GREED, stupidity, reckless indifference, dishonesty and deception are among the stunning allegations to emerge from what must obviously be the extraordinary final submission to last week's hearing of an inquiry into Australia’s biggest-ever corporate collapse.
No one who was involved one way or another in the A$5.3bil debacle is spared from the scathing criticisms. Even the national watchdog of the insurance industry has been caught napping and has been given a tongue-lashing.
Never in the history of Corporate Australia has there been such damning allegations of widespread malpractice as those put before the royal commission into the collapse of the giant HIH Insurance.
What the submission reveals, in fact, is that HIH was run down by men who seemed to think that they could do what they liked with the company’s money.
For example, its managing director Ray Williams was accused of “throwing good money after bad in an improper way” by committing more than A$36mil to his associate, the erratic motivational speaker Brad Cooper, and his company Home Security International.
“His approach was to resort to conferring various private benefits on Cooper to placate him and encourage him to accept deals that he (Williams) wanted,” said lawyer Robert Beech-Jones who is assisting the commission. “The evidence reveals inappropriate and, in some respects, dishonest conduct.”
After one year of inquiry sittings and a 16-month investigation, the submission, totalling 4,236 pages from the four counsel assisting the commission, contains a litany of allegations that took industry leaders, the government and HIH shareholders by surprise.
There has never been a comparable case in Australia’s finance sector, not even in the aftermath of the 1987 market crash when several “cowboy” entrepreneurs were jailed for various offences under the Corporation Laws.
The allegations in the HIH scandal, which shows contempt for shareholders and its customers, include dubious accounting practices, concealing vital information, deceptive conduct and dishonest dealing.
And the final submission accuses the Australian Prudential Regulation Authority (Apra) of failing to identify about 1,000 possible breaches of civil and criminal laws. It also alleges that Apra missed every opportunity to act on the HIH problems before it collapsed in March 2001.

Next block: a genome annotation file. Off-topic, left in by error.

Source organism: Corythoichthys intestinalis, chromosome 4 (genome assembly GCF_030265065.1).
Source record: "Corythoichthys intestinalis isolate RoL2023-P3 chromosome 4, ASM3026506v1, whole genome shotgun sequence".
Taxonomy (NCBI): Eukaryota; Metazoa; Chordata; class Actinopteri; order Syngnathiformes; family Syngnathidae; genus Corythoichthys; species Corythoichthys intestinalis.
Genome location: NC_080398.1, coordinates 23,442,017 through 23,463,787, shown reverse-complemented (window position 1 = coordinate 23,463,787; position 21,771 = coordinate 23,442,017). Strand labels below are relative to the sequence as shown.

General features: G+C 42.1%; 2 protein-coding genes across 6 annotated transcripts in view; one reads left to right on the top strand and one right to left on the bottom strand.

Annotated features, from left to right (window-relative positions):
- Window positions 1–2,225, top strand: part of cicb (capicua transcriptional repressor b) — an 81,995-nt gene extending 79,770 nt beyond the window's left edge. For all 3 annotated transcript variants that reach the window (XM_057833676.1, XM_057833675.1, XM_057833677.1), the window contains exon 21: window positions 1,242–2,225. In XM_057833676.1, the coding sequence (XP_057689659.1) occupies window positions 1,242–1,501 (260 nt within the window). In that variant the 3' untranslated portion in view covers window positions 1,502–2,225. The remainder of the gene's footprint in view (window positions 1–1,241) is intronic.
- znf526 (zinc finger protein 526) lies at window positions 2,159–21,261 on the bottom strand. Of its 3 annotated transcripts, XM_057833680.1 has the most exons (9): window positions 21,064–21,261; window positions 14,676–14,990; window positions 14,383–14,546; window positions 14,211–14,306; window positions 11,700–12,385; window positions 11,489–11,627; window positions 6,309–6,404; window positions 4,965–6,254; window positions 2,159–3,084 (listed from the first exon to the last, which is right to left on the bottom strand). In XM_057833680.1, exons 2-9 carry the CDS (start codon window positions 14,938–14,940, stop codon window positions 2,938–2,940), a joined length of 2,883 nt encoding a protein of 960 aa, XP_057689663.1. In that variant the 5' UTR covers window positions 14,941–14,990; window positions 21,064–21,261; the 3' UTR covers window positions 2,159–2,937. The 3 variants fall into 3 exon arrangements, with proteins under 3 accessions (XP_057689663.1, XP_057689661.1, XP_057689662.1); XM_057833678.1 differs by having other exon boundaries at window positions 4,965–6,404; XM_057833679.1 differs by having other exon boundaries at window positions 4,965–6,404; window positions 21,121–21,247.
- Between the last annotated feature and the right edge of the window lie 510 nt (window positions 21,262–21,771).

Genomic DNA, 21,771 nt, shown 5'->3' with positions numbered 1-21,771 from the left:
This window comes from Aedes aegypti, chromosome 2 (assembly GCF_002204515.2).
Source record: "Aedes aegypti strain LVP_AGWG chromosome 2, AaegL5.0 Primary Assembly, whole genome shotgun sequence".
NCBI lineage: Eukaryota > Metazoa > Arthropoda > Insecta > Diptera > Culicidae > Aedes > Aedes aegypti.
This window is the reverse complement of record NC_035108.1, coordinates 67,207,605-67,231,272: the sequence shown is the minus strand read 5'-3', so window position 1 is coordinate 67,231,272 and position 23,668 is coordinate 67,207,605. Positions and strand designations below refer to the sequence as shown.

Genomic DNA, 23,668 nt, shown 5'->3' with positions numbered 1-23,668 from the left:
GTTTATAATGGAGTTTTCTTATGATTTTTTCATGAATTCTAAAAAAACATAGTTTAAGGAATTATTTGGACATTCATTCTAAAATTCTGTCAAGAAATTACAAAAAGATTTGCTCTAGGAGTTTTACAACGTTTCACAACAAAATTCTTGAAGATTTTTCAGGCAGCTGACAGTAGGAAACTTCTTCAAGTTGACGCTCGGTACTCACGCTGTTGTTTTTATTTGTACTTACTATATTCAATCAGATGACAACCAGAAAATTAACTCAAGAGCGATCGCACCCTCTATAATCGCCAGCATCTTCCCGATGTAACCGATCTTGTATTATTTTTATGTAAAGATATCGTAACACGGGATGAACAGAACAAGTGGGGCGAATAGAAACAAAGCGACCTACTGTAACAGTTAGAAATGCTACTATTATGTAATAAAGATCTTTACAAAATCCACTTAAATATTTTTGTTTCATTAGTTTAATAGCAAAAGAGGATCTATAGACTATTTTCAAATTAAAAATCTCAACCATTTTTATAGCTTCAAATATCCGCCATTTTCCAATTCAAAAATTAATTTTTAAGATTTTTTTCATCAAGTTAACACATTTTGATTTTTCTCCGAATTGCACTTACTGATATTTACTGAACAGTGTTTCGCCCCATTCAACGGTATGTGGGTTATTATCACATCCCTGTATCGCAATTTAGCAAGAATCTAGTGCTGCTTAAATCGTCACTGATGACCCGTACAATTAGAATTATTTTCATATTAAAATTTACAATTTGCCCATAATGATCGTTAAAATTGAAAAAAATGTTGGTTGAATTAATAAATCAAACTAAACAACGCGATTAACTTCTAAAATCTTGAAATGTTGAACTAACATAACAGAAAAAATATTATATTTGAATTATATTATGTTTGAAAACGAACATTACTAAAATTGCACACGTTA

Apra should have seen that HIH was in serious financial difficulty by no later than July 2000, the submission says. Instead, it fostered a culture that “lacked curiosity, was inward-looking, and failed to understand the commercial reality of corporate groups.”
The first warning on HIH problems came from various sources, including the company’s whistle-blower, Apra junior staff, media reports and the staff of the office of former federal financial services and regulation minister Joe Hockey.
“Since at least the middle of the year 2000, the dogs were barking loudly enough to arouse even the most inattentive and soporific guardian into action,” says chief counsel Wayne Martin QC.
But for all its influence and impact on the operations or activities of HIH, or the ultimate outcome of those activities, Apra might as well not have been there.
Martin points his fingers at the senior management, the board of directors, the auditors, and the professional advisers, such as actuaries, lawyers and financial experts, for what happened.
Yet he does not call for a reform of the regulatory authority or for charges to be laid against its employees. He wants Commissioner Justice Neville Owen to refer their conduct to the Director of Public Prosecutions and the Australian Securities and Investment Commission for possible civil or criminal action.
Opposition financial services spokesman Stephen Conroy calls on the entire Apra board to resign or be sacked. He describes Martin’s accusation of the Apra missing every opportunity to police HIH as “a damning result.”